Resources

ZAP
St. Amant Winery
Oak Farm Vineyards
Klinker Brick Winery
DeLoach Vineyards

Tips for Celebrating International Tempranillo Day

Wine holidays are a thing, and the second Thursday of November is International Tempranillo Day. If you’re not experienced with Tempranillo, don’t worry. Read on to learn more about the celebration, the wine, and mouthwatering food pairing suggestions.

Tempranillo Day Explained

The first annual International Tempranillo Day was organized in 2011 by the Tempranillo Advocates Producers and Amigos Society (TAPAS) to celebrate the Tempranillo grape. It’s an opportunity for wine lovers to open a bottle of Tempranillo and share the experience online via social media with the hashtag #TempranilloDay or #Tempranillo.

About Tempranillo

Tempranillo, Spain’s top variety, is a full bodied red wine that often has a tobacco like flavor. What I love about Tempranillo is that a great bottle can be procured without breaking the bank. Or, for a bigger spend, a truly stellar wine can be had.

The Tempranillo based wines of Rioja have different tiers providing clues as to how long the wine has been aged. “Crianza” level wine has been aged for at least two years, at least one of which was in oak. A “reserva” has been aged at least three years, with at least one of those in barrel. “Gran reserva” means the wine was aged at least five years, with a minimum of two years in oak.

Recommended Tempranillos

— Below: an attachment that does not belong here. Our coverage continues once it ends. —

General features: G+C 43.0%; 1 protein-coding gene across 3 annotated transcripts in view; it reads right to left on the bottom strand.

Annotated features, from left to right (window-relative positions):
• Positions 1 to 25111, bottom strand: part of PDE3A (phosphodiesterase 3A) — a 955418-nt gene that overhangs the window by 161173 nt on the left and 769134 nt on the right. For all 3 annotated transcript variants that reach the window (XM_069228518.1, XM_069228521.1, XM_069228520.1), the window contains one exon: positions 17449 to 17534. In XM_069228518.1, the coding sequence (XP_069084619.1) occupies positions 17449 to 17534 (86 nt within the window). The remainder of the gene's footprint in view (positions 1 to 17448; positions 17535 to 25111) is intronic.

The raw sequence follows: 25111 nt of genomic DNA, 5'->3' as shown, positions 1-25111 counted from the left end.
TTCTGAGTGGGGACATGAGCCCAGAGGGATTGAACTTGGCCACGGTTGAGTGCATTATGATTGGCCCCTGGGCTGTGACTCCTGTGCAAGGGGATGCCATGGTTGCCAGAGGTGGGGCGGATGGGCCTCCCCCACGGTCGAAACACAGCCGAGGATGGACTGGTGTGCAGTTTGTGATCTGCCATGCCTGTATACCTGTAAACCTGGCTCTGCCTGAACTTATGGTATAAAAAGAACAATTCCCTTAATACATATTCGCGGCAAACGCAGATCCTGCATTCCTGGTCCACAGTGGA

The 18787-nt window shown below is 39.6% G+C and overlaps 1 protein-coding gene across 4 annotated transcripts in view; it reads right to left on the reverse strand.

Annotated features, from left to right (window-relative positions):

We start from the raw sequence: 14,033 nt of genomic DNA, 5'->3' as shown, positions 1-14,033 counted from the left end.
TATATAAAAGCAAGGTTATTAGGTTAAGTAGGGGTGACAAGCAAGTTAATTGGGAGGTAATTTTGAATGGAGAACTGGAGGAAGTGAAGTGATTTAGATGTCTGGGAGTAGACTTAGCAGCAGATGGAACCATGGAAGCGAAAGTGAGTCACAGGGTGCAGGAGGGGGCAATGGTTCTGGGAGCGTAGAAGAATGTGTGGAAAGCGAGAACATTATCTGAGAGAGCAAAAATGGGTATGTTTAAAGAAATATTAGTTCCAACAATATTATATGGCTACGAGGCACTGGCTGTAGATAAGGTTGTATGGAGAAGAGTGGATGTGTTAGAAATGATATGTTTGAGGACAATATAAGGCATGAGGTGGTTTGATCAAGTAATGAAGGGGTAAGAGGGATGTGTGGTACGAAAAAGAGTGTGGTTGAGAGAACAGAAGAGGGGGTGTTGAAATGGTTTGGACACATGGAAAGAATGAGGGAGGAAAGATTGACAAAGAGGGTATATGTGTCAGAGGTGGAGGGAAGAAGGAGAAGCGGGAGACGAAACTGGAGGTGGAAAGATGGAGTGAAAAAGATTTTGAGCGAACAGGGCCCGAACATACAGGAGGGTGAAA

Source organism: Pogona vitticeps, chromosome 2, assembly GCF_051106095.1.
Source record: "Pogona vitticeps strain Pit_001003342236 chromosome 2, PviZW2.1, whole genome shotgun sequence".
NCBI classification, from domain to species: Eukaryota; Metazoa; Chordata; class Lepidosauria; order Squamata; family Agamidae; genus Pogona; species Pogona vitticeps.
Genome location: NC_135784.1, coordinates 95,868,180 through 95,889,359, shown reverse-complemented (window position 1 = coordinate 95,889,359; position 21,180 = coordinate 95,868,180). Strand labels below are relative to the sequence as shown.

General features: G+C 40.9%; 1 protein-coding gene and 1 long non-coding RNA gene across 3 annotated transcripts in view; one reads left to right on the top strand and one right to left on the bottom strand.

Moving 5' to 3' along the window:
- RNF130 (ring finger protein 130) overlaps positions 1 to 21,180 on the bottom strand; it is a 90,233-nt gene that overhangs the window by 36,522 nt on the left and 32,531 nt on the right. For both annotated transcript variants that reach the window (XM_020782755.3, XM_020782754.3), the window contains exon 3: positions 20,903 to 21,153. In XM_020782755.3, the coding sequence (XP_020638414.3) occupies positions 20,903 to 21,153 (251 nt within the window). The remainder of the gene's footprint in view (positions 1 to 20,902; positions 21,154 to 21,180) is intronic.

Vivanco Crianza Tempranillo
The smoky nose of this Tempranillo hints at its 16 months of age in French and American oak barrels. This is a wine that offers a taste of red berries, as well as depth and a long finish.

LAN Rioja Reserva
This wine made my list of Top 10 Wines of the 2018 Wine Bloggers Conference.

Force Majeure Estate Tempranillo
There is not a lot of Tempranillo grown in Washington State. Not to mention, the care that goes into the vines and wine by artisan winery, Force Majeure, is staggering. Consequently, this limited production wine carries a higher price tag and may be harder to find. It’s worth it, though. What strikes me most about this wine is that the fruit shines through unmasked by oak. It’s absolutely lovely.

Pairing Tempranillo with Food

Salad for Tempranillo
Super Grains Tabbouleh Salad

Believe it or not, tabbouleh salad makes a fantastic pairing for Tempranillo.

Entertaining doesn’t get much easier than a cheese and charcuterie platter. The mantra, “what grows together goes together” rings true. So, to complement Tempranillo from Spain look for Manchego, a Spanish cheese made with sheep’s milk. Majon, a cow’s milk cheese originating in Majorca is another winning pairing. Include some chorizo, and perhaps some Marcona almonds and you’re all set!

Food for Tempranillo
Paella

In keeping with the Spanish theme, try a Paella Recipe from The Spanish Table.

A great option for vegetarians is the Zucchini Chickpea Tagine recipe from Herbivoracious.

A dish like Arroz con Pollo makes it easy to feed a group. Here’s a recipe from the humorous David Lebovitz, whose site is a treasure trove of recipes and stories.

For a hearty meal Joanne Weir offers a recipe for Spanish Lamb Stew.

Now, choose how you’d like to celebrate. Then, go purchase some Tempranillo or pull a bottle (or more) from the cellar. To maximize the fun, invite friends over for some delectable food and wine. Be sure to photograph it all, and share your experience on social media using the hashtag #TempranilloDay. Tag me, too, so I can see what you come up with!